(g) Clary, Christopher, The Difficult Politics of Peace: Rivalry in Modern South Asia, Oxford and New York: Oxford University Press, p. 109, ISBN 9780197638408, Territorial Dispute: The situation along the Sino-Indian frontier continued to worsen. In late July (1959), an Indian reconnaissance patrol was blocked, "apprehended," and eventually expelled after three weeks in custody at the hands of a larger Chinese force near Khurnak Fort in Aksai Chin. ... Circumstances worsened further in October 1959, when a major class at Kongka Pass in eastern Ladakh led to nine dead and ten captured Indian border personnel, making it by far the most serious Sino-Indian class since India's independence.
    (h) Bose, Sumantra (2009), Kashmir: Roots of Conflict, Paths to Peace, Harvard University Press, pp. 294, 291, 293, ISBN 978-0-674-02855-5 Quote: "J&K: Jammu and Kashmir. The former princely state that is the subject of the Kashmir dispute. Besides IJK (Indian-controlled Jammu and Kashmir. The larger and more populous part of the former princely state. It has a population of slightly over 10 million, and comprises three regions: Kashmir Valley, Jammu, and Ladakh.) and AJK ('Azad" (Free) Jammu and Kashmir. The more populous part of Pakistani-controlled J&K, with a population of approximately 2.5 million.), it includes the sparsely populated "Northern Areas" of Gilgit and Baltistan, remote mountainous regions which are directly administered, unlike AJK, by the Pakistani central authorities, and some high-altitude uninhabitable tracts under Chinese control."
    (i) Fisher, Michael H. (2018), An Environmental History of India: From Earliest Times to the Twenty-First Century, Cambridge University Press, p. 166, ISBN 978-1-107-11162-2 Quote: "Kashmir’s identity remains hotly disputed with a UN-supervised “Line of Control” still separating Pakistani-held Azad (“Free”) Kashmir from Indian-held Kashmir.";
    (j) Snedden, Christopher (2015), Understanding Kashmir and Kashmiris, Oxford University Press, p. 10, ISBN 978-1-84904-621-3 Quote:"Some politicised terms also are used to describe parts of J&K. These terms include the words 'occupied' and 'held'."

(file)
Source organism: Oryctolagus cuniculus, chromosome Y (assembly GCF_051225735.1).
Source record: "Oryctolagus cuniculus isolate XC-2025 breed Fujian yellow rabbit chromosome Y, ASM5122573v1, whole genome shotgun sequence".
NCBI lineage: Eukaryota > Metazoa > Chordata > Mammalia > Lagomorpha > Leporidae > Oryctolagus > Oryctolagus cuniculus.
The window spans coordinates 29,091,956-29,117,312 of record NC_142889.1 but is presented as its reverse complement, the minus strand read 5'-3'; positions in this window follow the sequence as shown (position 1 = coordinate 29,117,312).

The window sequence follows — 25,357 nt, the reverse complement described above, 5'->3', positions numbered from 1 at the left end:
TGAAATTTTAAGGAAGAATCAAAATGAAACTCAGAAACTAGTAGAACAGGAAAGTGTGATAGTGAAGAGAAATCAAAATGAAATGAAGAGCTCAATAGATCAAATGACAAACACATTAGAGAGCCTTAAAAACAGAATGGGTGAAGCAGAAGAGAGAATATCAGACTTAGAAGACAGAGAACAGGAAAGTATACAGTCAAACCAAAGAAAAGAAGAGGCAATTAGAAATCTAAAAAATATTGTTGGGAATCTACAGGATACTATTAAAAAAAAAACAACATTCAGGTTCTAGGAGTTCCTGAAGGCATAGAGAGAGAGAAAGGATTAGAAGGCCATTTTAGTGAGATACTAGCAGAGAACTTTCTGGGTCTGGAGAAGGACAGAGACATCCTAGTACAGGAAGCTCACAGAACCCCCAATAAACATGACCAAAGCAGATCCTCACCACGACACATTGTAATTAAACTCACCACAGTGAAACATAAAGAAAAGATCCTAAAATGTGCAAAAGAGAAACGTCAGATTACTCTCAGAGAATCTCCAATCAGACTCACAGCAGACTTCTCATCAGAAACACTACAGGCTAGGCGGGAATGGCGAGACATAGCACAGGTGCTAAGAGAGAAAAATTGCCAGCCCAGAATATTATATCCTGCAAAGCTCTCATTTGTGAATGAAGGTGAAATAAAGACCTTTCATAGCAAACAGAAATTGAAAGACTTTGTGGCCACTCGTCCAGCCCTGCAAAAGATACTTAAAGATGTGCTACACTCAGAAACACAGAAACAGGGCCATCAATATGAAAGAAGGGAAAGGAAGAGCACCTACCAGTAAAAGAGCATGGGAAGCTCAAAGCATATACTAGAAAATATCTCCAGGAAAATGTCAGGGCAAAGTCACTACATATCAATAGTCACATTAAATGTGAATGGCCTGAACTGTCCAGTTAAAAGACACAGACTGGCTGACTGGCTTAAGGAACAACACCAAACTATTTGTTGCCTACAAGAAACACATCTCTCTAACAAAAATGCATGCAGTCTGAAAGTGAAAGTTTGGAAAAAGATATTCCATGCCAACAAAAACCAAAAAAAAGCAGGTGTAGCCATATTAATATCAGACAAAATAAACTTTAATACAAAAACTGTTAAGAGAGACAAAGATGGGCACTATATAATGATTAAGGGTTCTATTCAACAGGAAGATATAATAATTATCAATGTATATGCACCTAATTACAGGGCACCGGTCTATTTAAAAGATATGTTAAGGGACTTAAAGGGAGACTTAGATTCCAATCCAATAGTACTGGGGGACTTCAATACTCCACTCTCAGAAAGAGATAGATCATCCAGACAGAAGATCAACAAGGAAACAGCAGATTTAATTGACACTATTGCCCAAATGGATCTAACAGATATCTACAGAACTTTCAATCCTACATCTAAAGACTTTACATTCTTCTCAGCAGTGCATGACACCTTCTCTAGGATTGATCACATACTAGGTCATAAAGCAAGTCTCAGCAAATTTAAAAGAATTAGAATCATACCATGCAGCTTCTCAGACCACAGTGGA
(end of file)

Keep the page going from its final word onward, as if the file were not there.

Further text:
2. ^ "Lok Sabha Members". Lok Sabha. Retrieved 12 July 2021.
  3. ^ a b "Muslim Precedence Politics - How it operates in Ladakh". Kashmir Sentinel. August 2002. Archived from the original on 6 October 2008.
  4. ^ "Leh Declared Tobacco-Free". The Tribune India. Retrieved 24 August 2017.
  5. ^ "Article 370 revoked Updates: Jammu & Kashmir is now a Union Territory, Lok Sabha passes bifurcation bill". Business Today. 6 August 2019.
  6. ^ a b Leh tehsils.
  7. ^ "J&K Reorganisation (Removal of Difficulties) Second Order, 2019 -- [Territory of Leh district shall constitute, Gilgit, Gilgit Wazarat, Chilas, Tribal territory & 'Leh & Ladakh' except present territory of Kargil]". 2 November 2019.
  8. ^ "Ladakh Autonomous Hill development Council act 1997" (PDF). Retrieved 26 January 2021.
  9. ^ "Subdivisions & Blocks". District Leh - Ladakh.
  10. ^ "Villages | District Leh, Union Territory of Ladakh | India". District Leh - Ladakh – Government of India. Archived from the original on 24 December 2020. Retrieved 24 December 2020.
  11. ^ a b C-1 Population By Religious Community – Jammu & Kashmir (Report). Office of the Registrar General & Census Commissioner, India. Retrieved 28 July 2020.
  12. ^ "Leh district census data 2011" (PDF). Retrieved 20 February 2019.
  13. ^ US Directorate of Intelligence. "Country Comparison:Population". Archived from the original on 13 June 2007. Retrieved 1 October 2011. Saint Lucia 161,557 July 2011 est.
  14. ^ C-16 Population By Mother Tongue – Jammu & Kashmir (Report). Office of the Registrar General & Census Commissioner, India. Retrieved 18 July 2020.
  15. ^ "ERO's and AERO's". Chief Electoral Officer, Jammu and Kashmir. Archived from the original on 22 October 2008. Retrieved 28 August 2008.
  16. ^ "J&K to be a union territory with legislature, Ladakh to be without". India Today. Retrieved 5 August 2019.
  17. ^ "Ladakh Autonomous Hill Development Council, Leh". Leh. Archived from the original on 30 October 2007. Retrieved 6 December 2007.
  18. ^ See the article on Khardung La for a discussion of the world's highest motorable passes.
  19. ^ "Himachal CM meets Union railway minister, seeks 100% Centre funding for Bhanupali-Bilaspur-Leh rail line". Hindustan Times. Retrieved 9 November 2020.